U.S. government caught spying on Americans?
New book talks about calls intercepted from U.S. citizens in the Middle East
Spying on Americans
Oct. 10: In his new book, "The Shadow Factor," investigative journalist James Bamford reports that U.S. Military Intelligence Agents spied on American soldiers, aid workers, and journalists stationed in the Middle East. MSNBC’s Rachel Maddow talks to Bamford about his new book and the implications of his reporting.
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Past transcripts by month
Contrary to assurances by the George W. Bush, wiretapping laws intended strictly for use in hunting terrorists have been abused to enable spying on innocent Americans abroad. On October 10, 2008, investigative journalist and author James Bamford talked with MSNBC's Rachel Maddow about U.S. military intelligence agents spying on Americans stationed in the Middle East as detailed in his new book, "The Shadow Factor."
Prior to talking with Maddown, Bamford spoke with a show producer about the general themes in his book.
REBEKAH DRYDEN,MADDOW SHOW PRODUCER: Why would they be spying on Americans? How does that even happen?
JAMES BAMFORD, AUTHOR: Journalists, aid workers, business people, soldiers. The way it works is when you communicate over there it goes up to a satellite and anything that goes up to a satellite can be intercepted. Calls are pulled in at random, so if you're pulling communication just because it falls into your dish, you start listening to it and you realize that it's a soldier or a journalist you can hit a button and it eliminates that number from the computer and that number will never be picked up again.
And if it's just some soldier calling home to Kansas why would you ever want to hear it again. But they weren't allowed to delete numbers. And once a number falls into the system once, it'll keep coming back. Adrienne was trying to get permission to delete numbers and getting frustrated that they wouldn't let her. She was there 4 years before 9/11 and four years after 9/11. These are educated people with master's degrees who know what they're doing. These people weren't pre-disposed to be angry at the government. They did this for patriotic reasons.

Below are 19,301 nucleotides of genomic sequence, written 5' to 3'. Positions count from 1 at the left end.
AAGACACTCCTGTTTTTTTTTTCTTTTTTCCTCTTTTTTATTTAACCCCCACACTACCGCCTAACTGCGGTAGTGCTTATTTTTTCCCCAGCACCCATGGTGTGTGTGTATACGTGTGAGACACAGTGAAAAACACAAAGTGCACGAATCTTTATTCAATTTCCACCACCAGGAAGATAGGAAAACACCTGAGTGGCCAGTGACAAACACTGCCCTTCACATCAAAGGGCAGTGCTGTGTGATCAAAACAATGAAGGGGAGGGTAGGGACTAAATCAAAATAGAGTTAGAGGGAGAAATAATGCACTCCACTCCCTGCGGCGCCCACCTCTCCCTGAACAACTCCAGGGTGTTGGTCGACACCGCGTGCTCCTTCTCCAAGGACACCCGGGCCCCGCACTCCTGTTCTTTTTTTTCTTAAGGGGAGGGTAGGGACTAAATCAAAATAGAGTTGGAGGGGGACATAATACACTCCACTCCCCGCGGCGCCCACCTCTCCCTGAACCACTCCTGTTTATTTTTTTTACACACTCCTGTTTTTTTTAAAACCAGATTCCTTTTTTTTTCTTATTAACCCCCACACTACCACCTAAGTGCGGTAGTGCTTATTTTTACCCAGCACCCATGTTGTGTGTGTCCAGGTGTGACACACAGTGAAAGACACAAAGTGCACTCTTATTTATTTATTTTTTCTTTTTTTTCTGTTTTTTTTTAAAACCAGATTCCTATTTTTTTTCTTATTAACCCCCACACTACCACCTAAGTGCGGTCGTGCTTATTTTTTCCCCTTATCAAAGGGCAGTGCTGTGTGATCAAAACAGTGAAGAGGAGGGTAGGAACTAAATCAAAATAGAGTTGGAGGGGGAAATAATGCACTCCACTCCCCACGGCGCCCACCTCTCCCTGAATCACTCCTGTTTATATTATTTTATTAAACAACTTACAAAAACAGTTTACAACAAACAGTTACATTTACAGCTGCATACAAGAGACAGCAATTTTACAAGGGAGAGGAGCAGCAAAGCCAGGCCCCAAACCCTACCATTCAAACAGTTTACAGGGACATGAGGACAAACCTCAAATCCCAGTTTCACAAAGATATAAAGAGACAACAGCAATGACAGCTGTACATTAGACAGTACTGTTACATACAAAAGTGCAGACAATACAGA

DRYDEN: What's the significance of getting these two NSA whistleblowers to go on the record?
BAMFORD: None had ever come forward before. For them it's a big deal because they're going against NSA rules. It's never happened before where you have two people from NSA coming out and talking about things they thought were illegal-I've talked to people before who said I couldn't use their names. I had to convince these two to use their names in the book-much harder to get them sit in front of a TV camera and tell the story for Nightline.
But they felt very strongly about the issue—they didn't think it was right to eavesdrop on fellow Americans talking about bedroom issues. The problem isn't just listening to it. The problem is those conversations are recorded. They're not erased. Who knows how many conversations there are when you're talking about thousands of intercept operators. Who wants those to be in a database somewhere at NSA so anyone can go back and look them up later.
DRYDEN: What were they doing with these private phone calls and what are the implications for these Americans' privacy?
BAMFORD: On the screen it looked like iTunes—there's a list of intercepts and you can click on the icons to listen. That's how phone sex convos were passed around. They can make notes, make copies, do whatever they want to. There was very little supervision to that end. They were allowed to do whatever they wanted but when they told a supervisor that they didn't think they should be listening to this they'd be told get back to work listening and transcribing.
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